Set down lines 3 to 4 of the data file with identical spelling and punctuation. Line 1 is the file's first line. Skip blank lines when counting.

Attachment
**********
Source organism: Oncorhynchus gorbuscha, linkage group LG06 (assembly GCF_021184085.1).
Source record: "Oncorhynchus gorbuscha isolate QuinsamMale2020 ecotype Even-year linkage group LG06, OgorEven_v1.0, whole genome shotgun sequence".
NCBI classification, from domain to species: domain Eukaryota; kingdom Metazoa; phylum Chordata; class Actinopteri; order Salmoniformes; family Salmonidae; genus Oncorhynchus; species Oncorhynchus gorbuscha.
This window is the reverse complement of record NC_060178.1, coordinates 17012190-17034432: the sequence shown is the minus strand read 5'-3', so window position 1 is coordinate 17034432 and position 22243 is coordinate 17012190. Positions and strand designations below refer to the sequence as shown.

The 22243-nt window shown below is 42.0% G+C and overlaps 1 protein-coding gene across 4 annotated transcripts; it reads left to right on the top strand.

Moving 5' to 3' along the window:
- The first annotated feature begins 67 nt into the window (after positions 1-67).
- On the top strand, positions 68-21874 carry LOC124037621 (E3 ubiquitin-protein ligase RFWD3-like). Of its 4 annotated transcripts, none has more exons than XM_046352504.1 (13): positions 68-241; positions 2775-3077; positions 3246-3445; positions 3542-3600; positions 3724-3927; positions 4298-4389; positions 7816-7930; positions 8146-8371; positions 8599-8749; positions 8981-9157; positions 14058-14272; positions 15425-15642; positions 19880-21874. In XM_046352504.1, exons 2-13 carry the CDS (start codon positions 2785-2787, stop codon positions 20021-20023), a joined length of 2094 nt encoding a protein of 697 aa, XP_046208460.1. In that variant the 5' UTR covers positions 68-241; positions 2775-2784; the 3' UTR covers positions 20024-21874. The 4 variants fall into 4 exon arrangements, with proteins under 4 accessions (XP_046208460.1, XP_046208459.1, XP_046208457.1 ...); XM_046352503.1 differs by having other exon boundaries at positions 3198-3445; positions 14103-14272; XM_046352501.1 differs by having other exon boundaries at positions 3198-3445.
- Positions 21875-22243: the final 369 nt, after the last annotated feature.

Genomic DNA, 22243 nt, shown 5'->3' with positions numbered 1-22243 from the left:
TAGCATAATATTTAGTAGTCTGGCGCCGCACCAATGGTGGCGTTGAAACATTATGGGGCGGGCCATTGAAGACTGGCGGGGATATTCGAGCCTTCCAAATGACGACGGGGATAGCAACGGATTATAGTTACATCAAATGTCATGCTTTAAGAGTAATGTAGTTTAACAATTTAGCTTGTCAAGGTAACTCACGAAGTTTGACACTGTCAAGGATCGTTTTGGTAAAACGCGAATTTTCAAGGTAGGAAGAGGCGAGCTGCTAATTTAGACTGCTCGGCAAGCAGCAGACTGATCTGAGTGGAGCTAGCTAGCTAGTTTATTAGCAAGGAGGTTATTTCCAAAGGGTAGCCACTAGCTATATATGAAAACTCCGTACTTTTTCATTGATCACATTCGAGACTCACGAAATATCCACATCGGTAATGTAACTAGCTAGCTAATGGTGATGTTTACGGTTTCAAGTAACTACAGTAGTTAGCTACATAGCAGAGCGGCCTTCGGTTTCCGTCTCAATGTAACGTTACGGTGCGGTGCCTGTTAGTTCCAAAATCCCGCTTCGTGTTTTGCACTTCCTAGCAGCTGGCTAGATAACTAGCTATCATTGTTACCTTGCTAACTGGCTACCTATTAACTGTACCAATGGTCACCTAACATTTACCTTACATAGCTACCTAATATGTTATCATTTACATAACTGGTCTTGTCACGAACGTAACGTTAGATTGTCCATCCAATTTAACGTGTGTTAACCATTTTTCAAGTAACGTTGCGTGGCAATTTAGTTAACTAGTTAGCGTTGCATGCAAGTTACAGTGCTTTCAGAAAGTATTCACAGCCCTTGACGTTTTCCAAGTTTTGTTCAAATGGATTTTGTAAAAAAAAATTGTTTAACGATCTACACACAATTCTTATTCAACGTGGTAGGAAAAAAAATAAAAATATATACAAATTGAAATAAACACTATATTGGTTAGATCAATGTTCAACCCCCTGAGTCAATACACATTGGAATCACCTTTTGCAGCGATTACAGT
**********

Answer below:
NCBI classification, from domain to species: domain Eukaryota; kingdom Metazoa; phylum Chordata; class Actinopteri; order Salmoniformes; family Salmonidae; genus Oncorhynchus; species Oncorhynchus gorbuscha.
This window is the reverse complement of record NC_060178.1, coordinates 17012190-17034432: the sequence shown is the minus strand read 5'-3', so window position 1 is coordinate 17034432 and position 22243 is coordinate 17012190. Positions and strand designations below refer to the sequence as shown.